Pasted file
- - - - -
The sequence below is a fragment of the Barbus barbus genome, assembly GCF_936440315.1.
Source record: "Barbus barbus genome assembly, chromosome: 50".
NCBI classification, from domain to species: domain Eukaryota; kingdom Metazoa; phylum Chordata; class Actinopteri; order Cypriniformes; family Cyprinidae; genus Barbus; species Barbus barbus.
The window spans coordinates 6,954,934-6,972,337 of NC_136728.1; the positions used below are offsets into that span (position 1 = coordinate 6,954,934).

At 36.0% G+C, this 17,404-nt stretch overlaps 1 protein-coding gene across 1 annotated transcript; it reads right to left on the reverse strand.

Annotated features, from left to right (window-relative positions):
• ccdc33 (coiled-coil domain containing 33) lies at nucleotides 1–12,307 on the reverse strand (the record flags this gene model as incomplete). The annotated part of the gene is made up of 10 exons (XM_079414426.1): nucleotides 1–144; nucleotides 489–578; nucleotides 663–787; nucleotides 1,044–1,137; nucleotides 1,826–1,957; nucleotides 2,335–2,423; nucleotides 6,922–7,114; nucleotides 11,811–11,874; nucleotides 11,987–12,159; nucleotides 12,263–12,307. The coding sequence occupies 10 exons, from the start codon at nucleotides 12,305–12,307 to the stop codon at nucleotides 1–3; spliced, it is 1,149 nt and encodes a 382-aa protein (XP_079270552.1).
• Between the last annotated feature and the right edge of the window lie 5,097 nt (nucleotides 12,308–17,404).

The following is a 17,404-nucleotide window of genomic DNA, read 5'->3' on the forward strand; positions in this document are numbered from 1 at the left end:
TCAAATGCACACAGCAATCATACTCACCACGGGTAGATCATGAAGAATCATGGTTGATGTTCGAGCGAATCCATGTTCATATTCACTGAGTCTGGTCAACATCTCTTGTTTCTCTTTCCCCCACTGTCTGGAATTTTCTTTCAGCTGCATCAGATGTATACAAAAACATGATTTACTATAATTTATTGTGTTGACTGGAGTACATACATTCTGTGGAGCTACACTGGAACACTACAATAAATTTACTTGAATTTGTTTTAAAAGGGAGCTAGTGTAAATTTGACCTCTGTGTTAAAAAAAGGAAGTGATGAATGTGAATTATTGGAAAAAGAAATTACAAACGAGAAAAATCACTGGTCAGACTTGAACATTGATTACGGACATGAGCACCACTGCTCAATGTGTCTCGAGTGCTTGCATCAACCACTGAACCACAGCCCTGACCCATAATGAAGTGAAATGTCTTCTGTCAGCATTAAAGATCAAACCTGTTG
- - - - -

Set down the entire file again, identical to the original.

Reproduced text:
The sequence below is a fragment of the Barbus barbus genome, assembly GCF_936440315.1.
Source record: "Barbus barbus genome assembly, chromosome: 50".
NCBI classification, from domain to species: domain Eukaryota; kingdom Metazoa; phylum Chordata; class Actinopteri; order Cypriniformes; family Cyprinidae; genus Barbus; species Barbus barbus.
The window spans coordinates 6,954,934-6,972,337 of NC_136728.1; the positions used below are offsets into that span (position 1 = coordinate 6,954,934).

At 36.0% G+C, this 17,404-nt stretch overlaps 1 protein-coding gene across 1 annotated transcript; it reads right to left on the reverse strand.

Annotated features, from left to right (window-relative positions):
• ccdc33 (coiled-coil domain containing 33) lies at nucleotides 1–12,307 on the reverse strand (the record flags this gene model as incomplete). The annotated part of the gene is made up of 10 exons (XM_079414426.1): nucleotides 1–144; nucleotides 489–578; nucleotides 663–787; nucleotides 1,044–1,137; nucleotides 1,826–1,957; nucleotides 2,335–2,423; nucleotides 6,922–7,114; nucleotides 11,811–11,874; nucleotides 11,987–12,159; nucleotides 12,263–12,307. The coding sequence occupies 10 exons, from the start codon at nucleotides 12,305–12,307 to the stop codon at nucleotides 1–3; spliced, it is 1,149 nt and encodes a 382-aa protein (XP_079270552.1).
• Between the last annotated feature and the right edge of the window lie 5,097 nt (nucleotides 12,308–17,404).

The following is a 17,404-nucleotide window of genomic DNA, read 5'->3' on the forward strand; positions in this document are numbered from 1 at the left end:
TCAAATGCACACAGCAATCATACTCACCACGGGTAGATCATGAAGAATCATGGTTGATGTTCGAGCGAATCCATGTTCATATTCACTGAGTCTGGTCAACATCTCTTGTTTCTCTTTCCCCCACTGTCTGGAATTTTCTTTCAGCTGCATCAGATGTATACAAAAACATGATTTACTATAATTTATTGTGTTGACTGGAGTACATACATTCTGTGGAGCTACACTGGAACACTACAATAAATTTACTTGAATTTGTTTTAAAAGGGAGCTAGTGTAAATTTGACCTCTGTGTTAAAAAAAGGAAGTGATGAATGTGAATTATTGGAAAAAGAAATTACAAACGAGAAAAATCACTGGTCAGACTTGAACATTGATTACGGACATGAGCACCACTGCTCAATGTGTCTCGAGTGCTTGCATCAACCACTGAACCACAGCCCTGACCCATAATGAAGTGAAATGTCTTCTGTCAGCATTAAAGATCAAACCTGTTG